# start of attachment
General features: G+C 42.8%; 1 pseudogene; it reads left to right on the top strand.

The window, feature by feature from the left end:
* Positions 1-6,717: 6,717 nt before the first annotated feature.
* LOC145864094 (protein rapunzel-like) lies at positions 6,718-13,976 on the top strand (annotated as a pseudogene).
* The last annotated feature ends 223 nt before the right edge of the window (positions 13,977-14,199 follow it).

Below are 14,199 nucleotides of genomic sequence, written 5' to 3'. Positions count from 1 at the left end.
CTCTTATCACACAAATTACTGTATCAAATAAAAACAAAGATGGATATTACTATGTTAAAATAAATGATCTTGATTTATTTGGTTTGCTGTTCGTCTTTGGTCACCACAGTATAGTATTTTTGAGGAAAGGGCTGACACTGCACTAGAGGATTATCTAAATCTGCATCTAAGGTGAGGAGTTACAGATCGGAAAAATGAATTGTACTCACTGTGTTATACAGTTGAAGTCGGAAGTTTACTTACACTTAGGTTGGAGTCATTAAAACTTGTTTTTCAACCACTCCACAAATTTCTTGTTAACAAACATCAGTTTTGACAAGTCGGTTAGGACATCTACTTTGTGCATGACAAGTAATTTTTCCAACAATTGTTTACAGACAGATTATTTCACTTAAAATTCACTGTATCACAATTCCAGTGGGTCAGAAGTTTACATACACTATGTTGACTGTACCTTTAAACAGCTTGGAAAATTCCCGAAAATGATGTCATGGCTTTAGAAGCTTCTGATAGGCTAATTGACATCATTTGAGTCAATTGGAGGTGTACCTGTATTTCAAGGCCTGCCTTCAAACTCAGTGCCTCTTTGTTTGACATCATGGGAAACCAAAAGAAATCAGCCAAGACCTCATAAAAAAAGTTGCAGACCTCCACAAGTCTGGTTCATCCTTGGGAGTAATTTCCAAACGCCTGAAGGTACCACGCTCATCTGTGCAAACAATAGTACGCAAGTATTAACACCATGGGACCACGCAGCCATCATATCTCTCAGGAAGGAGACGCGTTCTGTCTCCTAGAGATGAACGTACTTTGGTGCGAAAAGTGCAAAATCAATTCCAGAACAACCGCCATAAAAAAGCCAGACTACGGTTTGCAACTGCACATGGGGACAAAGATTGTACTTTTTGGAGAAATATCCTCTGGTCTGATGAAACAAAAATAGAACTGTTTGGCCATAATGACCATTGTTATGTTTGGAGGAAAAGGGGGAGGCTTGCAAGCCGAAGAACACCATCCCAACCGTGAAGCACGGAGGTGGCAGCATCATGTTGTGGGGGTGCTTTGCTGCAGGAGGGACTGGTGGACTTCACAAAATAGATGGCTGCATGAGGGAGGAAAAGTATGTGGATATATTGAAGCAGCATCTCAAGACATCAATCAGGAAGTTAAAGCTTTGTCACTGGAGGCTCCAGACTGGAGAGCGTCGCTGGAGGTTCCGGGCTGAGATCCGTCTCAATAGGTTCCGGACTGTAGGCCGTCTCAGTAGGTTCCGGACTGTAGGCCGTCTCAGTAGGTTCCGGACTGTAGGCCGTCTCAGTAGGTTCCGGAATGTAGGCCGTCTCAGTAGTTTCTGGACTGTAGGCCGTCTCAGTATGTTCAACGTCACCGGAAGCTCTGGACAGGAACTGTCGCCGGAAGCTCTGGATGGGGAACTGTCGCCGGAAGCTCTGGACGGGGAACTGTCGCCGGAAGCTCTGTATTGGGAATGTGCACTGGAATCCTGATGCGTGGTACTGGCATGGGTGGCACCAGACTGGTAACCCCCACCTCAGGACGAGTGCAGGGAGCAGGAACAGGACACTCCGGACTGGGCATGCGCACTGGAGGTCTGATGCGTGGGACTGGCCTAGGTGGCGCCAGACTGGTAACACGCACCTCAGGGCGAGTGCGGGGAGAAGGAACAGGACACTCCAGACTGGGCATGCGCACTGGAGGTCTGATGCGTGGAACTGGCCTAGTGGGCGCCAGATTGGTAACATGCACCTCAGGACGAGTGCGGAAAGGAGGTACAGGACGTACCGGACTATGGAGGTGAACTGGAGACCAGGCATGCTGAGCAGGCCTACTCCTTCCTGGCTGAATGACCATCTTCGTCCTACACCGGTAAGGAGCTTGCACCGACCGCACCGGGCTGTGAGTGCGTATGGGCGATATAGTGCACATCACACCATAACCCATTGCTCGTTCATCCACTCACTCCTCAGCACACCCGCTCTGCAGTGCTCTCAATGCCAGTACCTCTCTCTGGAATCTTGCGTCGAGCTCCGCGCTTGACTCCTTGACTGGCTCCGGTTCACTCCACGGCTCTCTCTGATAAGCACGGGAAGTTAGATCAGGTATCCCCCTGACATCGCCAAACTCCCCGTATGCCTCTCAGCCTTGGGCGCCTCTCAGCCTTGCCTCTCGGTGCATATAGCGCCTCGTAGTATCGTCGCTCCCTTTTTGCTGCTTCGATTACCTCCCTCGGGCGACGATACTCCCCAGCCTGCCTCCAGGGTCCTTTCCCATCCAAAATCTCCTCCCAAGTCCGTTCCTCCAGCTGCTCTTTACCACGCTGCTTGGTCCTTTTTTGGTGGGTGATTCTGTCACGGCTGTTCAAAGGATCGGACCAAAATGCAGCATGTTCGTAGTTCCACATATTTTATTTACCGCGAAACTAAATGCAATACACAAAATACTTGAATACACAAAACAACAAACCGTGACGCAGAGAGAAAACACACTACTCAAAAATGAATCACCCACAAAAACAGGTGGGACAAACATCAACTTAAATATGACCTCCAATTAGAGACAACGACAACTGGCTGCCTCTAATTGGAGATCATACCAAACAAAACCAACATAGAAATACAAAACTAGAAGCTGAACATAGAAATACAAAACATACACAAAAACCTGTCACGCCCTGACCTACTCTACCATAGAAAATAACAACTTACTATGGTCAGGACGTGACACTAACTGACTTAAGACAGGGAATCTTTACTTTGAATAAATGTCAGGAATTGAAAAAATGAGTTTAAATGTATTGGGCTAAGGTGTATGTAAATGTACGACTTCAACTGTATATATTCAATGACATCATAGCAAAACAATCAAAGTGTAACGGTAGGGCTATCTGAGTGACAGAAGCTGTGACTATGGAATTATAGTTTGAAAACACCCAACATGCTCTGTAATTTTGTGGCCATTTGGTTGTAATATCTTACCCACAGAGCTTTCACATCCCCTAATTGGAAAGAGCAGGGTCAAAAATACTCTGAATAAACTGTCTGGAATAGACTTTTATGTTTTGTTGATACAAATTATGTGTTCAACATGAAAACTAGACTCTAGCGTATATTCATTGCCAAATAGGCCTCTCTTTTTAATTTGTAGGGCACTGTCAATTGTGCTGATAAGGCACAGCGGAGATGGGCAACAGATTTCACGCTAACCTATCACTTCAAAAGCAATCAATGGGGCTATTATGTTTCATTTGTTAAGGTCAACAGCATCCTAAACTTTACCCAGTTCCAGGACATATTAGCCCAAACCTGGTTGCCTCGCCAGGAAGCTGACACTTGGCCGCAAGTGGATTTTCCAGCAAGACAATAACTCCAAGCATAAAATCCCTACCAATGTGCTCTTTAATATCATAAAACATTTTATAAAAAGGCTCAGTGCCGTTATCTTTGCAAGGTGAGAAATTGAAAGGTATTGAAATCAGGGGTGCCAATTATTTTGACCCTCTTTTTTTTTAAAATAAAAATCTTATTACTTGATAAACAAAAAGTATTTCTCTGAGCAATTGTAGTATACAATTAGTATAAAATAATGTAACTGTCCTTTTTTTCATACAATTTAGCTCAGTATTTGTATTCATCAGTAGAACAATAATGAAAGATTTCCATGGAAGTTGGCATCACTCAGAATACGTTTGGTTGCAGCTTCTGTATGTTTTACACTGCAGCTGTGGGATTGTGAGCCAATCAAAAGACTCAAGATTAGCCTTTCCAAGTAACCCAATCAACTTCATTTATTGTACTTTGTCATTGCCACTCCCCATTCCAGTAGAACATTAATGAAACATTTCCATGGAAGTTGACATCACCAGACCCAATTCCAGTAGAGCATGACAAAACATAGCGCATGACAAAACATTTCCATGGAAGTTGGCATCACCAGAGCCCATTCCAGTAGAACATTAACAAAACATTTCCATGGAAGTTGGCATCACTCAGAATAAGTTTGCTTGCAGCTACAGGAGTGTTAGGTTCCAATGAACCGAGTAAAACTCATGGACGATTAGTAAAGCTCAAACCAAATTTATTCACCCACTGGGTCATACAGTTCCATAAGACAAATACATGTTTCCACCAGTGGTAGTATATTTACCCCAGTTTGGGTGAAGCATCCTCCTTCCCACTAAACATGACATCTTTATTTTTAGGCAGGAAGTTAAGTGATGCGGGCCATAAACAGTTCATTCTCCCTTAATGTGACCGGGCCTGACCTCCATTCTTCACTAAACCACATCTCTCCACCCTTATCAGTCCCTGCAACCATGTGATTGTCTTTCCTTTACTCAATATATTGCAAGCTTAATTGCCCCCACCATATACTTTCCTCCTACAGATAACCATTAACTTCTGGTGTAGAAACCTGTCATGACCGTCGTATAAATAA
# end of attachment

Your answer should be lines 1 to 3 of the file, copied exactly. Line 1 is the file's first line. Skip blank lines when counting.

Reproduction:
General features: G+C 42.8%; 1 pseudogene; it reads left to right on the top strand.

The window, feature by feature from the left end:
* Positions 1-6,717: 6,717 nt before the first annotated feature.